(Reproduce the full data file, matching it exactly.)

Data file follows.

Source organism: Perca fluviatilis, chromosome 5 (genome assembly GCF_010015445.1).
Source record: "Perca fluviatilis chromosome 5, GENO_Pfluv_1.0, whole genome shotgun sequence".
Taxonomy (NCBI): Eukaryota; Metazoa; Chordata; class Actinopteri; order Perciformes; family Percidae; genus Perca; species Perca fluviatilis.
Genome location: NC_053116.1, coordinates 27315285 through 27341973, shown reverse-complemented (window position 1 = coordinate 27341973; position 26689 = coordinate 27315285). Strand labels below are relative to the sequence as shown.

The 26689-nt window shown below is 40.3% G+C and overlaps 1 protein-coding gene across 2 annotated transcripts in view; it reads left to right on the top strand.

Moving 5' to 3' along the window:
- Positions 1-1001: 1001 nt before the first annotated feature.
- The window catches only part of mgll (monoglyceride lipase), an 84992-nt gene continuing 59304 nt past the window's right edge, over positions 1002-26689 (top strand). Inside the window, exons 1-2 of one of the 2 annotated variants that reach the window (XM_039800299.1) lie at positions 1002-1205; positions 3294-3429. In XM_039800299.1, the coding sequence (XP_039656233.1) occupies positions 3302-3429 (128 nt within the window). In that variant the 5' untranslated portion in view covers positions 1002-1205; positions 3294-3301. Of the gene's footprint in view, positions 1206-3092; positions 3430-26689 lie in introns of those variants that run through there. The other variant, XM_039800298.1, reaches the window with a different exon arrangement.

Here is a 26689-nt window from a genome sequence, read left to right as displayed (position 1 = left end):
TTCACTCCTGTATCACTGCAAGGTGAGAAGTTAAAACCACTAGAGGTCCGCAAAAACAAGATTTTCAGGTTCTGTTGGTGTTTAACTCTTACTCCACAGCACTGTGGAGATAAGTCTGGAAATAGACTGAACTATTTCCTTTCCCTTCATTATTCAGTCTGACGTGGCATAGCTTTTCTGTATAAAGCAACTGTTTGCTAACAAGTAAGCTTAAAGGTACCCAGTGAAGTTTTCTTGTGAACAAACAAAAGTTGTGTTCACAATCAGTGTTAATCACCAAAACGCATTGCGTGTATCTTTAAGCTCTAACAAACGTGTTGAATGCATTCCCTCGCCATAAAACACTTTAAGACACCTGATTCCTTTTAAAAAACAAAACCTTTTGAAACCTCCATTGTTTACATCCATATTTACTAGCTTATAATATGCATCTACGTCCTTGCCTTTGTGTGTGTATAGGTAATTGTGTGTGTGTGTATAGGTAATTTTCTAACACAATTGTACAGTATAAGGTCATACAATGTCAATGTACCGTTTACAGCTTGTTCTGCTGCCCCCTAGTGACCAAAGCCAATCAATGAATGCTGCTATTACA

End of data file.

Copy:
Source organism: Perca fluviatilis, chromosome 5 (genome assembly GCF_010015445.1).
Source record: "Perca fluviatilis chromosome 5, GENO_Pfluv_1.0, whole genome shotgun sequence".
Taxonomy (NCBI): Eukaryota; Metazoa; Chordata; class Actinopteri; order Perciformes; family Percidae; genus Perca; species Perca fluviatilis.
Genome location: NC_053116.1, coordinates 27315285 through 27341973, shown reverse-complemented (window position 1 = coordinate 27341973; position 26689 = coordinate 27315285). Strand labels below are relative to the sequence as shown.

The 26689-nt window shown below is 40.3% G+C and overlaps 1 protein-coding gene across 2 annotated transcripts in view; it reads left to right on the top strand.

Moving 5' to 3' along the window:
- Positions 1-1001: 1001 nt before the first annotated feature.
- The window catches only part of mgll (monoglyceride lipase), an 84992-nt gene continuing 59304 nt past the window's right edge, over positions 1002-26689 (top strand). Inside the window, exons 1-2 of one of the 2 annotated variants that reach the window (XM_039800299.1) lie at positions 1002-1205; positions 3294-3429. In XM_039800299.1, the coding sequence (XP_039656233.1) occupies positions 3302-3429 (128 nt within the window). In that variant the 5' untranslated portion in view covers positions 1002-1205; positions 3294-3301. Of the gene's footprint in view, positions 1206-3092; positions 3430-26689 lie in introns of those variants that run through there. The other variant, XM_039800298.1, reaches the window with a different exon arrangement.

Here is a 26689-nt window from a genome sequence, read left to right as displayed (position 1 = left end):
TTCACTCCTGTATCACTGCAAGGTGAGAAGTTAAAACCACTAGAGGTCCGCAAAAACAAGATTTTCAGGTTCTGTTGGTGTTTAACTCTTACTCCACAGCACTGTGGAGATAAGTCTGGAAATAGACTGAACTATTTCCTTTCCCTTCATTATTCAGTCTGACGTGGCATAGCTTTTCTGTATAAAGCAACTGTTTGCTAACAAGTAAGCTTAAAGGTACCCAGTGAAGTTTTCTTGTGAACAAACAAAAGTTGTGTTCACAATCAGTGTTAATCACCAAAACGCATTGCGTGTATCTTTAAGCTCTAACAAACGTGTTGAATGCATTCCCTCGCCATAAAACACTTTAAGACACCTGATTCCTTTTAAAAAACAAAACCTTTTGAAACCTCCATTGTTTACATCCATATTTACTAGCTTATAATATGCATCTACGTCCTTGCCTTTGTGTGTGTATAGGTAATTGTGTGTGTGTGTATAGGTAATTTTCTAACACAATTGTACAGTATAAGGTCATACAATGTCAATGTACCGTTTACAGCTTGTTCTGCTGCCCCCTAGTGACCAAAGCCAATCAATGAATGCTGCTATTACA